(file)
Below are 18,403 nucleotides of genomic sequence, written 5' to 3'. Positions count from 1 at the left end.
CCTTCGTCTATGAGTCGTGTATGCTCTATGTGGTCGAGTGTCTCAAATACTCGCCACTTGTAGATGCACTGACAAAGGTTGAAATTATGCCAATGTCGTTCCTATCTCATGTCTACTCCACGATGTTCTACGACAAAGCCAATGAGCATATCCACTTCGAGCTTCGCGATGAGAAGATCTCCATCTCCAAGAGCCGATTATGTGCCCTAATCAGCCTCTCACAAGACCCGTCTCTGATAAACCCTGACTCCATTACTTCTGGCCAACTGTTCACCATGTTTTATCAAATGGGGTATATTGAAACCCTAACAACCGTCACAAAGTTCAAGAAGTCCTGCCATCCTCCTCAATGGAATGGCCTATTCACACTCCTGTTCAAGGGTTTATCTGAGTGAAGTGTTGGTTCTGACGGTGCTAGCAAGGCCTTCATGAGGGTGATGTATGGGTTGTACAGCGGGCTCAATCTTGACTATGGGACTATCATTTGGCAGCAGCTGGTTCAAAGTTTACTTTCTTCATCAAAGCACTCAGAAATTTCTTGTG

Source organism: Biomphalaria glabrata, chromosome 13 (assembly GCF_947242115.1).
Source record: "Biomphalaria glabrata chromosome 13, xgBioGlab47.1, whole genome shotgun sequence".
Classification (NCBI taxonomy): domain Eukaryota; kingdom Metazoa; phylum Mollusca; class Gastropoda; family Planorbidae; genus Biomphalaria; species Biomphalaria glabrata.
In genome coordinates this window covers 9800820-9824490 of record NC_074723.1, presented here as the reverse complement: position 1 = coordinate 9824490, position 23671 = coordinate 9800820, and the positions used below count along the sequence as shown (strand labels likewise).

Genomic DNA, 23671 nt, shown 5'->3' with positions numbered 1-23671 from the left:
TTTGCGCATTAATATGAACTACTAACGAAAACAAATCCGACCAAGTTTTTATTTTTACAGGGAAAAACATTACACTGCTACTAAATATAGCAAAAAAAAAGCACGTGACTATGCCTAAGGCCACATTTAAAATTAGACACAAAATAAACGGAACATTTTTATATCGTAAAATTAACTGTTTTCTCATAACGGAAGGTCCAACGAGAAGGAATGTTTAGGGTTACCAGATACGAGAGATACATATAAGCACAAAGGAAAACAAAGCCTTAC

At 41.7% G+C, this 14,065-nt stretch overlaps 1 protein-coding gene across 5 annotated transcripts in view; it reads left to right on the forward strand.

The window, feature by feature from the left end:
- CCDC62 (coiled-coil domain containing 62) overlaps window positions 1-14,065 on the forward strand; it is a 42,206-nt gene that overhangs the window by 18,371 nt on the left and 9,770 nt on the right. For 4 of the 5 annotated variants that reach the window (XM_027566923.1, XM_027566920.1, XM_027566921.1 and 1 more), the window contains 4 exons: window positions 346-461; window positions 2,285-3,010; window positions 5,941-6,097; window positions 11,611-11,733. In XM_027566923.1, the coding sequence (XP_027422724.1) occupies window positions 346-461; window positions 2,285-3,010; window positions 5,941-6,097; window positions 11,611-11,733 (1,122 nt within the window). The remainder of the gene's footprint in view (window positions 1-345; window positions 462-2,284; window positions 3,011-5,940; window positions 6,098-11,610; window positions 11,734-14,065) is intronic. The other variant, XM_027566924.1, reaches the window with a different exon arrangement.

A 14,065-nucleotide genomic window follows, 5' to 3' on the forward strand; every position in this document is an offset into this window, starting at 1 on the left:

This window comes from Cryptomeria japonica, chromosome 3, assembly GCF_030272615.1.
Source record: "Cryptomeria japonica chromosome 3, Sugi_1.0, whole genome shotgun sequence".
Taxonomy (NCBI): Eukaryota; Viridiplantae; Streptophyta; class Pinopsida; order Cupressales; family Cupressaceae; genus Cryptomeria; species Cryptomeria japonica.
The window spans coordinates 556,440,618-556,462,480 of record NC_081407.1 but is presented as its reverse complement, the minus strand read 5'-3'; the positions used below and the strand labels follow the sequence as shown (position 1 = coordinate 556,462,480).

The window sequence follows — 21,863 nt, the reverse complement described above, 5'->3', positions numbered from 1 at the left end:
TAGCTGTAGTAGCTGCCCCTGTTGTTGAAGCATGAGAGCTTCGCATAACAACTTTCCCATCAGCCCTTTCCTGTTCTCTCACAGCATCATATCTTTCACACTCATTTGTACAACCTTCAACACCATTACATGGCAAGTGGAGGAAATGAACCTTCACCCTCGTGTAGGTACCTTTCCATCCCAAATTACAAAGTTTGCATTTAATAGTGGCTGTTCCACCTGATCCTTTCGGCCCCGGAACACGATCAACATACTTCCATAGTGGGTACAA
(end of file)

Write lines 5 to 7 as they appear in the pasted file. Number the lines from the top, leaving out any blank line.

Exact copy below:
Classification (NCBI taxonomy): domain Eukaryota; kingdom Metazoa; phylum Mollusca; class Gastropoda; family Planorbidae; genus Biomphalaria; species Biomphalaria glabrata.
In genome coordinates this window covers 9800820-9824490 of record NC_074723.1, presented here as the reverse complement: position 1 = coordinate 9824490, position 23671 = coordinate 9800820, and the positions used below count along the sequence as shown (strand labels likewise).

Genomic DNA, 23671 nt, shown 5'->3' with positions numbered 1-23671 from the left: